Within 24 hours I received an unconfirmed story about Ferrari and also a news story concerning Ferrari and I have the feeling that they may be connected.
The news story that a date has been set, 26th April, 2006, for the hearing of a case against Angelo Santini and Mauro Iacconi for the disclosure of confidential material. The two men had both worked for Ferrari in 2002 and then moved to Toyota. The nub of the story is that the 2003 Toyota TF103 bore genetic similarities to the Ferrari 2002.
Neither man now has a connection to Toyota.
An original, and much more serious, charge that they had stolen Ferrari software, has been dropped. Of course there is a difference between something being true and being able to be proven in court. I had a source within Toyota who told me he had seen fabricators working from Ferrari plans; he had seen Ferrari documents in the hands of one of Toyota's most senior engineers; and then there was the internal email telling people to destroy anything connected with Ferrari. My source named names as well.
Stories at the time (November, 2003) spoke of co-operation between the Italian and German police and it seemed to be the case that Santini had not obeyed the instruction to destroy his part of the evidence.
At the time Dave Richards, then head of BAR Honda, said in a newspaper interview that he had been approached by two men who offered to sell him secrets of their current employer. He did not name the men or the team they worked for, but it was unlikely to have been Minardi.
As a matter of general principle, if guy working for Team Terrific approaches Magic Motorsport, and Magic accepts the offer, then Magic is going to make sure he never gets near any of their secrets. When the guy realises he will never get far up the ladder at Magic, it may dawn on him that the greatest asset he has is what he still knows about Team Terrific and, even though that grows less valuable by the day, he may decide that, since it is all he has, he is not going to destroy it.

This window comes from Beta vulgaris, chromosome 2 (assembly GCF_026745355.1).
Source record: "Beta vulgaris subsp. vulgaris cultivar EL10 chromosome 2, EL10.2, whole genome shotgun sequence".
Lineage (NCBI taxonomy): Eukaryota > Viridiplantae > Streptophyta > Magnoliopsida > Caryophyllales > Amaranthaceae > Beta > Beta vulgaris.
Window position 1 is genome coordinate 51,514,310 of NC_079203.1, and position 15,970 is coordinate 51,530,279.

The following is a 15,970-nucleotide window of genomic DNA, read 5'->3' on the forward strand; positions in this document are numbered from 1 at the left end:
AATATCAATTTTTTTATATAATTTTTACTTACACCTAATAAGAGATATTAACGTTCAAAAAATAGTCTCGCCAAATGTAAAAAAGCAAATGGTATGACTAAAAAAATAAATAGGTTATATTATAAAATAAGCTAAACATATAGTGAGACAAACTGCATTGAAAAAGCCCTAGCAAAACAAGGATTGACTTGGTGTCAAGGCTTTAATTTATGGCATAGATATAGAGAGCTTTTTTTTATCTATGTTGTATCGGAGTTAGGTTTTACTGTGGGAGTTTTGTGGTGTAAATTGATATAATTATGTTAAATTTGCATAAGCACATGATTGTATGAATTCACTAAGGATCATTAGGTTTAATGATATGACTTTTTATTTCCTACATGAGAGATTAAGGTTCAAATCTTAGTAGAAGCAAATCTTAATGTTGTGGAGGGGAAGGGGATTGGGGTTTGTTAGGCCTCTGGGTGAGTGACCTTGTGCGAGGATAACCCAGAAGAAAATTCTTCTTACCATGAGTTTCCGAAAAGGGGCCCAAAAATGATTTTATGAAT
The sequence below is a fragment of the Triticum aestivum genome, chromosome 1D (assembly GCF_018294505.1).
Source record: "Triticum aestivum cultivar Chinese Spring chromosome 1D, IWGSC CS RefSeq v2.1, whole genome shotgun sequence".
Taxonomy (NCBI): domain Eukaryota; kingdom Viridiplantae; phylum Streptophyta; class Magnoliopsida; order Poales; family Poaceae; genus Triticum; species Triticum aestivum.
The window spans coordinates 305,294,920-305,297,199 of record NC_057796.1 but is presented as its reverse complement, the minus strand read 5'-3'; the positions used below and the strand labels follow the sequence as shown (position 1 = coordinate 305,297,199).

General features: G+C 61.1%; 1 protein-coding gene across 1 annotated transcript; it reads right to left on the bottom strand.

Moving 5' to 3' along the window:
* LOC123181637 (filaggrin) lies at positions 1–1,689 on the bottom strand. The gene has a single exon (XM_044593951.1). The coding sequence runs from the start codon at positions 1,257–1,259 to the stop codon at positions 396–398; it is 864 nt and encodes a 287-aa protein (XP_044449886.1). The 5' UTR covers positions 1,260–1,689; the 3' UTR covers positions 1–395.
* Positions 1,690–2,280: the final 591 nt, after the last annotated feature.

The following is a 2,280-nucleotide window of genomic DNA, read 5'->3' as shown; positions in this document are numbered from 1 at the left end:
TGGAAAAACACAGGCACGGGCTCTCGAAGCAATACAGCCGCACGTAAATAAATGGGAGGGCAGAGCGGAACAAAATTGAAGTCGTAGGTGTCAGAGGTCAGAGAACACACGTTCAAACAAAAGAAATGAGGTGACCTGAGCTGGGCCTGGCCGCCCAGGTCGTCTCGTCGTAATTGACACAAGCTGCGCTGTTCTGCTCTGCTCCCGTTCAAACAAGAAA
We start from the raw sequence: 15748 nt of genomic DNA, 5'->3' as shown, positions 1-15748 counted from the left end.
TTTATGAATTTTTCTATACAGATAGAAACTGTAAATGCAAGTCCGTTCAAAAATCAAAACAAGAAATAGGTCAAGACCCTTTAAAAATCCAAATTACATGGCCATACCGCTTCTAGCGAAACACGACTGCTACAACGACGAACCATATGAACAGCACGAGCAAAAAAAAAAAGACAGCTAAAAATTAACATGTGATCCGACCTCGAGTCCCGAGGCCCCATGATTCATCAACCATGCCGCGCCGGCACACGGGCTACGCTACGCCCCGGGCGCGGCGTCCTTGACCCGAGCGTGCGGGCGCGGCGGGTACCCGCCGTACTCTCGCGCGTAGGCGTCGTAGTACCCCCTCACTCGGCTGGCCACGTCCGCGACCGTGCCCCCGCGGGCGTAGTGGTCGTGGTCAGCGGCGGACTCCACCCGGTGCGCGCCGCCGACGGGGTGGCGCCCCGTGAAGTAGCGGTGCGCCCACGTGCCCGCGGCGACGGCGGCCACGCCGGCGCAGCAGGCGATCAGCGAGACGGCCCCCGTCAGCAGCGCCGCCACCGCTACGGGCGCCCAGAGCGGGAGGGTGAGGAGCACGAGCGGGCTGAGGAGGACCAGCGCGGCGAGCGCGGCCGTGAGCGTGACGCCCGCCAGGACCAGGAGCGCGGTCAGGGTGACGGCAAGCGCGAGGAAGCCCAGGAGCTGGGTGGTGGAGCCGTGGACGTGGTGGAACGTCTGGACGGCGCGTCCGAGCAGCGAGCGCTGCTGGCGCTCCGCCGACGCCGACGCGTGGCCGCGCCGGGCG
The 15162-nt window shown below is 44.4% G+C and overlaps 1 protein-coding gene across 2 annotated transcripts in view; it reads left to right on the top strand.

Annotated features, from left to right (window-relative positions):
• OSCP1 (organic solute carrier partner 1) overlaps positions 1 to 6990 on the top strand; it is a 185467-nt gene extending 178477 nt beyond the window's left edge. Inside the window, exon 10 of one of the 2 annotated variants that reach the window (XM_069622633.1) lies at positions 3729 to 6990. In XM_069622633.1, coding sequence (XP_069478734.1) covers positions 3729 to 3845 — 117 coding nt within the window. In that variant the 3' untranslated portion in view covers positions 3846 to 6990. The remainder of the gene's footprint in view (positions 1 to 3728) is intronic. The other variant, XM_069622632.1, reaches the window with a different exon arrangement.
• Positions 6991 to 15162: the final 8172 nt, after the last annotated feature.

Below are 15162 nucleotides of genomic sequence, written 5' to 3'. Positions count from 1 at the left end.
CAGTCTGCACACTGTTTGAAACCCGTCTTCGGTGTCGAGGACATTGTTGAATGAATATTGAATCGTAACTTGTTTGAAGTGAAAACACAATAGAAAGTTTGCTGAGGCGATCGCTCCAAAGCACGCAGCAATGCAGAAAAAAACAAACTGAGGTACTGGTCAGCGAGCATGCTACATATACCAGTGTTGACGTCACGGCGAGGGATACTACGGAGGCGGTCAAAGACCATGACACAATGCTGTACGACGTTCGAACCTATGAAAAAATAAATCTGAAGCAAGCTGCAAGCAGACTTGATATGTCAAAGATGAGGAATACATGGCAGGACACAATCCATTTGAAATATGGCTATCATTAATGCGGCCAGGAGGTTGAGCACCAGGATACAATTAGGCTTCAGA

Angelo Santini claimed that the information could have been of no use to Toyota since the 2003 car ran on Michelin tyres and the engine was different. As we will see, that argument is irrelevant.
The fact remains that the TF103 was the spitting image of the Ferrari F2002. When it comes to the shape of the body, that is something in plain view, but it is one of the few things on an F1 car which is. If a team brings out a new diffuser, photographers in the pitlane will have it emailed to whichever team is a client of theirs and rivals will be examining it before the car has turned a wheel.
All the teams build cars which are under the minimum weight limit, and by up 100 kgs. The trick is then to place the ballast where it most helps the handling. One example is that the sump on a Cosworth engine is made of solid brass. There would have been a time when Cosworth would have built the sump from tissue paper if they could .
Then there are the computer systems. Consider the sophistication of the kit you can buy at your local store, as a PC, digital camera, cell phone, games console, DVD, anything, and look at the performance per clam shell and think what similar kit was like just three or five years ago. What Joe Average buys in the high street, a serious geek would not give houseroom.
In 1986 I did a feature on an outfit which pioneered the setting up of suspensions for the club racer. Their computer was a Sinclair Spectrum which had a memory of 64K though you could buy an add on which brought it up to a mighty 128K. Furthermore, you needed a tape recorder so you could load the programs, which were on tape cassettes. The outfit did good business and had a good reputation Motoring News gave it an entire page, broadsheet, not tabloid.